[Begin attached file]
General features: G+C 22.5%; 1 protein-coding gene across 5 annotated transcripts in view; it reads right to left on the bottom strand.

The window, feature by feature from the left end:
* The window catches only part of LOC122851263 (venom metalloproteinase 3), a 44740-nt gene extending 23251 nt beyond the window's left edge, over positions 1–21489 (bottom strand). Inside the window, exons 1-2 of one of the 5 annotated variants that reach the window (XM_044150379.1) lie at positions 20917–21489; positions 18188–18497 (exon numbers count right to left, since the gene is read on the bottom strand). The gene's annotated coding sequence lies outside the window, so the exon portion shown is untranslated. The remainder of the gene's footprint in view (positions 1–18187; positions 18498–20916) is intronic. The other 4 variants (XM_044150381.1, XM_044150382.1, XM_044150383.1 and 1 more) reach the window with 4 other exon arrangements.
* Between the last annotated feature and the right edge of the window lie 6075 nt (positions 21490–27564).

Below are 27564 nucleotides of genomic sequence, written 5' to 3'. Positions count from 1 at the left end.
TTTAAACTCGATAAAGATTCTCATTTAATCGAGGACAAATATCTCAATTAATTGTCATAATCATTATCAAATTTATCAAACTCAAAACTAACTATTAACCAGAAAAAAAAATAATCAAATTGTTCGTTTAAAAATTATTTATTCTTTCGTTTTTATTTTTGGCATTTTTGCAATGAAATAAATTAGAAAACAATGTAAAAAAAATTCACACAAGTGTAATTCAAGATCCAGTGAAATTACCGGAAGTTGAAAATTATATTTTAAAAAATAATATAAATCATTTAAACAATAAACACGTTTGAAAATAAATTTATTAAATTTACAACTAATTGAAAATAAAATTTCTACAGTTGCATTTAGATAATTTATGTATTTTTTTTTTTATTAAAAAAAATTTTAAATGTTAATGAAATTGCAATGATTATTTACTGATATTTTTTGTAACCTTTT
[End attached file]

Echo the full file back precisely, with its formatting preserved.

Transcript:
General features: G+C 22.5%; 1 protein-coding gene across 5 annotated transcripts in view; it reads right to left on the bottom strand.

The window, feature by feature from the left end:
* The window catches only part of LOC122851263 (venom metalloproteinase 3), a 44740-nt gene extending 23251 nt beyond the window's left edge, over positions 1–21489 (bottom strand). Inside the window, exons 1-2 of one of the 5 annotated variants that reach the window (XM_044150379.1) lie at positions 20917–21489; positions 18188–18497 (exon numbers count right to left, since the gene is read on the bottom strand). The gene's annotated coding sequence lies outside the window, so the exon portion shown is untranslated. The remainder of the gene's footprint in view (positions 1–18187; positions 18498–20916) is intronic. The other 4 variants (XM_044150381.1, XM_044150382.1, XM_044150383.1 and 1 more) reach the window with 4 other exon arrangements.
* Between the last annotated feature and the right edge of the window lie 6075 nt (positions 21490–27564).

Below are 27564 nucleotides of genomic sequence, written 5' to 3'. Positions count from 1 at the left end.
TTTAAACTCGATAAAGATTCTCATTTAATCGAGGACAAATATCTCAATTAATTGTCATAATCATTATCAAATTTATCAAACTCAAAACTAACTATTAACCAGAAAAAAAAATAATCAAATTGTTCGTTTAAAAATTATTTATTCTTTCGTTTTTATTTTTGGCATTTTTGCAATGAAATAAATTAGAAAACAATGTAAAAAAAATTCACACAAGTGTAATTCAAGATCCAGTGAAATTACCGGAAGTTGAAAATTATATTTTAAAAAATAATATAAATCATTTAAACAATAAACACGTTTGAAAATAAATTTATTAAATTTACAACTAATTGAAAATAAAATTTCTACAGTTGCATTTAGATAATTTATGTATTTTTTTTTTTATTAAAAAAAATTTTAAATGTTAATGAAATTGCAATGATTATTTACTGATATTTTTTGTAACCTTTT